Monday, December 02, 2013

Monday, First Week of Advent


Today's Gospel contains a line familiar to any regular communicant: "Lord, I am not worthy to have you enter under my roof; only say the word and my servant will be healed." Well, except that we have taken out "my servant" and replaced it with "my soul."

What may remain unheard, however, is the "leap" the centurion makes. Here is a man, a member of the military elite, with both soldiers and slaves beneath him. He, like many of us, is accustomed to giving orders and having them obeyed. Beyond the realm of business, just think of the ways we give others orders: giving directions to a taxi driver, ordering coffee to one's specifications, trying on new shoes/clothes, ordering in a restaurant.

In this scene, however, the one accustomed to giving orders now realizes his own powerlessness. Moved by the plight of his paralyzed servant, he approaches Jesus and appeals to him for help.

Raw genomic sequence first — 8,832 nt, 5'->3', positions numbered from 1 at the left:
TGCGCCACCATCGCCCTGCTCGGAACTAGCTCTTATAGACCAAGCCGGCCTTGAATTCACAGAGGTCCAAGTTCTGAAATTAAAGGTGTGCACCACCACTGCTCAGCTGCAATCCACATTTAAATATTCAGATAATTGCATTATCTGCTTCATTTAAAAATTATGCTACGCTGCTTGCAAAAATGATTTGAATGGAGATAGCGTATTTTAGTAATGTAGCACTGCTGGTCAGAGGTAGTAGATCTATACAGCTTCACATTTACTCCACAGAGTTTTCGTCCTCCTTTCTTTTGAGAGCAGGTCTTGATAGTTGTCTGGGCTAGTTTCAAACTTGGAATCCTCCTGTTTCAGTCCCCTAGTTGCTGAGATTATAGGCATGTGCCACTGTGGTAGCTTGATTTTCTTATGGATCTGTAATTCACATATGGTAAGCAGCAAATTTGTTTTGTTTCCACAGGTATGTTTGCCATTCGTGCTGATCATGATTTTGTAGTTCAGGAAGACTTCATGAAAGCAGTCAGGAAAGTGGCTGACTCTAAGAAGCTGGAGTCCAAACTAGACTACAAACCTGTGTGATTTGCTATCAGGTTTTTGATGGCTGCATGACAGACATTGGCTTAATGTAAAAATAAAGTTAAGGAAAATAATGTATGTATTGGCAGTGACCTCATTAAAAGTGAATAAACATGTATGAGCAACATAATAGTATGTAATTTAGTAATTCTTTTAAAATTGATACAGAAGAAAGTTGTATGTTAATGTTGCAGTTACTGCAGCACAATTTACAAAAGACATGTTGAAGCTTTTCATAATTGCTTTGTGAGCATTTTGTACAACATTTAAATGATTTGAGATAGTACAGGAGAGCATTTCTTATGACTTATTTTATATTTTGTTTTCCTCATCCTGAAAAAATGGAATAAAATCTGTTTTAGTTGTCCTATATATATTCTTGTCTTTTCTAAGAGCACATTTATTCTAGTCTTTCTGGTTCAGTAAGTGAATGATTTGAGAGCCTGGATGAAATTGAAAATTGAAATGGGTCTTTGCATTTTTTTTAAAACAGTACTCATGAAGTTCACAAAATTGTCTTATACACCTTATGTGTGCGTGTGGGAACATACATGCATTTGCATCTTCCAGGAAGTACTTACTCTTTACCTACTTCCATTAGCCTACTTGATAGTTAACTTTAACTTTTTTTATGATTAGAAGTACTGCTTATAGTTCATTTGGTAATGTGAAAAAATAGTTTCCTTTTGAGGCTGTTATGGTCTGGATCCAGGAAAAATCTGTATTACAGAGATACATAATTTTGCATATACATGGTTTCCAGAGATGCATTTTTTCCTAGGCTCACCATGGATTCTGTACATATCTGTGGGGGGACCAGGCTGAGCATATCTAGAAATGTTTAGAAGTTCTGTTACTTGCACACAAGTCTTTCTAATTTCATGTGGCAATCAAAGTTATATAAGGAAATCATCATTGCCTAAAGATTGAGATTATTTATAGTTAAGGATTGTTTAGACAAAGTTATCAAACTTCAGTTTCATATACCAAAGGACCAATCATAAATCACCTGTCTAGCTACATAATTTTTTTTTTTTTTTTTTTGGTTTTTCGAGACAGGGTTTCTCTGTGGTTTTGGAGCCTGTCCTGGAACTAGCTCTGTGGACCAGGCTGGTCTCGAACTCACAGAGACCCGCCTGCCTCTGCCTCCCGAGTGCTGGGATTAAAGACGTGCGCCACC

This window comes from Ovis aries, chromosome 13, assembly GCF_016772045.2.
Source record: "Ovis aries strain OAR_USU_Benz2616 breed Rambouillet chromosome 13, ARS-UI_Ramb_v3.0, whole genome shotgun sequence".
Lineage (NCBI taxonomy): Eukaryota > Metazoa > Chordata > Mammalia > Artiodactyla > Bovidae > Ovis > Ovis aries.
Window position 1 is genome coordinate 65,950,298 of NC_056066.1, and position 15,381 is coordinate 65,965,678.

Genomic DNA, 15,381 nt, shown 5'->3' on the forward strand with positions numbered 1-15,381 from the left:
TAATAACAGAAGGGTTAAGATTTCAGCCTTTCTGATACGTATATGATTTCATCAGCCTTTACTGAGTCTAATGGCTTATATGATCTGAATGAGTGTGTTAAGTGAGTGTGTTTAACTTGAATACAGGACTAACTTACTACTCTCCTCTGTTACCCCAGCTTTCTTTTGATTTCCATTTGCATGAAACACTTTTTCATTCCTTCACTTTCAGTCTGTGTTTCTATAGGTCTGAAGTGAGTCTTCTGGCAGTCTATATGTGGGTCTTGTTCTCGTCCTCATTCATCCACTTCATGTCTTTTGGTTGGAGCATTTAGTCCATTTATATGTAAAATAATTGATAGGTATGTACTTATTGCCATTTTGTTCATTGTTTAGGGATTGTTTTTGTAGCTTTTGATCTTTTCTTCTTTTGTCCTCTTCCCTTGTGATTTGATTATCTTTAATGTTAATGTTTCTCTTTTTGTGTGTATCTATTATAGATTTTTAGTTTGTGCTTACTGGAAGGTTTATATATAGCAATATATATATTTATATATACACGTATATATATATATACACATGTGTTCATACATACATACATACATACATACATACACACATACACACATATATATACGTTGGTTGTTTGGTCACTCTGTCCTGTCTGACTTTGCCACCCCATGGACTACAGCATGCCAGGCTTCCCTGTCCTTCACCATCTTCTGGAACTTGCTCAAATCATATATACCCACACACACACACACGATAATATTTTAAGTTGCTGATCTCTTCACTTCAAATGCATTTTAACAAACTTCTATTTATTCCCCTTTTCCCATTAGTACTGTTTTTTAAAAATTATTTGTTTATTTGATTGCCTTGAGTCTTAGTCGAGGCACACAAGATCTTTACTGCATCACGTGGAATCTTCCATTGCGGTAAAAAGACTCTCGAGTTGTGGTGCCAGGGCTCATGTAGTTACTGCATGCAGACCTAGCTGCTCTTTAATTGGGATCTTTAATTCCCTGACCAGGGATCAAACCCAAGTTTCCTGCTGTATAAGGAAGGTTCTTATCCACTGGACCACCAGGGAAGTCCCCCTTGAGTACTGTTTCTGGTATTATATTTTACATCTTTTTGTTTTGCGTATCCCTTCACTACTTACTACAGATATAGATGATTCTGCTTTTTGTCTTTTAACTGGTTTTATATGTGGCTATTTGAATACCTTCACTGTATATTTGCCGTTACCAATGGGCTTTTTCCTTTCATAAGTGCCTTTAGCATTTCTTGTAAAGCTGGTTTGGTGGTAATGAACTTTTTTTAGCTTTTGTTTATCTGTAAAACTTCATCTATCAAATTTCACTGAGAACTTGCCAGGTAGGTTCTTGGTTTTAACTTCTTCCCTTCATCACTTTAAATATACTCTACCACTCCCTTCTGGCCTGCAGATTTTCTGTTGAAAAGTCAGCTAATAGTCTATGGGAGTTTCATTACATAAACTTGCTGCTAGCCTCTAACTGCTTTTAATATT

Fortunately for the servant, he did not have to log into any website or wait to find out if the centurion's plan included him in its coverage. Instead of questioning the status of his insurance, Jesus provides the centurion assurance: "I will come and cure him."

I think it a great temptation, both to those used to being charge and to those more advanced in spiritual development, to think ourselves wholly independent. It's easy to convince ourselves that we are "self-made" and that all we have, all we have earned, we have gotten through our own labor. The centurion's "leap," if we may call it that, was to recognize his own powerlessness to help another. Instead of puffing himself up and blaming others for the plight of his servant, he swallowed his pride and risked a great deal of honor to come to this Jesus fellow, this itinerant preacher, to ask for help.

In our own lives, where do we need to swallow our pride and ask this Jesus for help? Is there someone in our household, someone in our life, or some place in our heart that is "paralyzed, suffering dreadfully"? It may be an addiction, a sense of shame, a long-lasting affliction...it need not matter. Is there a person, or place within ourselves, we know to be broken and in need of healing? Do we dare to ask? 
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